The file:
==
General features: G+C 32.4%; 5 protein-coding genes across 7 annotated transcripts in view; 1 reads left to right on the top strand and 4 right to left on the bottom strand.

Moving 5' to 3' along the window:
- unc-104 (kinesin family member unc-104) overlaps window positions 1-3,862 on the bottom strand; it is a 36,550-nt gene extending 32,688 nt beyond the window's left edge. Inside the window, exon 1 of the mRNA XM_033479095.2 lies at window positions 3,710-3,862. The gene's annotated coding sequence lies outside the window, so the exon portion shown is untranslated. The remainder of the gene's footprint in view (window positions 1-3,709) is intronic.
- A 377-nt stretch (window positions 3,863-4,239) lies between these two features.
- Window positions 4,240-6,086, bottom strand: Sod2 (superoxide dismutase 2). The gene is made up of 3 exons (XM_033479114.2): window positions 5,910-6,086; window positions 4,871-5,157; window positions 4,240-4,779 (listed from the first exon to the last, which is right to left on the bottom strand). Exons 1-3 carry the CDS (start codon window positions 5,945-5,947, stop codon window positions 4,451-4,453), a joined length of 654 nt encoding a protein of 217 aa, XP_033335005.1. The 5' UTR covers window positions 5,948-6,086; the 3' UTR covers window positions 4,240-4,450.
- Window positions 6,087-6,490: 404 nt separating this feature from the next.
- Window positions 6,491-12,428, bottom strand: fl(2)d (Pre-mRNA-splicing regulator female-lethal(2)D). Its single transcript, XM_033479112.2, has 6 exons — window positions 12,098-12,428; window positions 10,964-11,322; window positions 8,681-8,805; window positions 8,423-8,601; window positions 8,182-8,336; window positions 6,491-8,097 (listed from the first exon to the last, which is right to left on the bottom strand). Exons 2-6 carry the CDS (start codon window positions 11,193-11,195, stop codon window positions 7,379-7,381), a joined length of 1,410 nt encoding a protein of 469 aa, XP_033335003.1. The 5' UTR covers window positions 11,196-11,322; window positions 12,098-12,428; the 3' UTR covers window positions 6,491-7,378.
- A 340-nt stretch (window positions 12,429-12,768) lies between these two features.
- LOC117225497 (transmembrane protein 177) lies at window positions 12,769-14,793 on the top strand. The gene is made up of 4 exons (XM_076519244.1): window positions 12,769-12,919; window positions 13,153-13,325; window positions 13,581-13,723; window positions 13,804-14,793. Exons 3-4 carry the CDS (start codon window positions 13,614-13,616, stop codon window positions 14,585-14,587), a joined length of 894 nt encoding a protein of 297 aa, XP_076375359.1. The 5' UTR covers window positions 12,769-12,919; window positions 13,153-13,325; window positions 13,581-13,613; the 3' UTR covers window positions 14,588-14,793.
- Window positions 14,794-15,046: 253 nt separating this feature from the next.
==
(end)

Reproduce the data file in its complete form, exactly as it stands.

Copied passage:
General features: G+C 32.4%; 5 protein-coding genes across 7 annotated transcripts in view; 1 reads left to right on the top strand and 4 right to left on the bottom strand.

Moving 5' to 3' along the window:
- unc-104 (kinesin family member unc-104) overlaps window positions 1-3,862 on the bottom strand; it is a 36,550-nt gene extending 32,688 nt beyond the window's left edge. Inside the window, exon 1 of the mRNA XM_033479095.2 lies at window positions 3,710-3,862. The gene's annotated coding sequence lies outside the window, so the exon portion shown is untranslated. The remainder of the gene's footprint in view (window positions 1-3,709) is intronic.
- A 377-nt stretch (window positions 3,863-4,239) lies between these two features.
- Window positions 4,240-6,086, bottom strand: Sod2 (superoxide dismutase 2). The gene is made up of 3 exons (XM_033479114.2): window positions 5,910-6,086; window positions 4,871-5,157; window positions 4,240-4,779 (listed from the first exon to the last, which is right to left on the bottom strand). Exons 1-3 carry the CDS (start codon window positions 5,945-5,947, stop codon window positions 4,451-4,453), a joined length of 654 nt encoding a protein of 217 aa, XP_033335005.1. The 5' UTR covers window positions 5,948-6,086; the 3' UTR covers window positions 4,240-4,450.
- Window positions 6,087-6,490: 404 nt separating this feature from the next.
- Window positions 6,491-12,428, bottom strand: fl(2)d (Pre-mRNA-splicing regulator female-lethal(2)D). Its single transcript, XM_033479112.2, has 6 exons — window positions 12,098-12,428; window positions 10,964-11,322; window positions 8,681-8,805; window positions 8,423-8,601; window positions 8,182-8,336; window positions 6,491-8,097 (listed from the first exon to the last, which is right to left on the bottom strand). Exons 2-6 carry the CDS (start codon window positions 11,193-11,195, stop codon window positions 7,379-7,381), a joined length of 1,410 nt encoding a protein of 469 aa, XP_033335003.1. The 5' UTR covers window positions 11,196-11,322; window positions 12,098-12,428; the 3' UTR covers window positions 6,491-7,378.
- A 340-nt stretch (window positions 12,429-12,768) lies between these two features.
- LOC117225497 (transmembrane protein 177) lies at window positions 12,769-14,793 on the top strand. The gene is made up of 4 exons (XM_076519244.1): window positions 12,769-12,919; window positions 13,153-13,325; window positions 13,581-13,723; window positions 13,804-14,793. Exons 3-4 carry the CDS (start codon window positions 13,614-13,616, stop codon window positions 14,585-14,587), a joined length of 894 nt encoding a protein of 297 aa, XP_076375359.1. The 5' UTR covers window positions 12,769-12,919; window positions 13,153-13,325; window positions 13,581-13,613; the 3' UTR covers window positions 14,588-14,793.
- Window positions 14,794-15,046: 253 nt separating this feature from the next.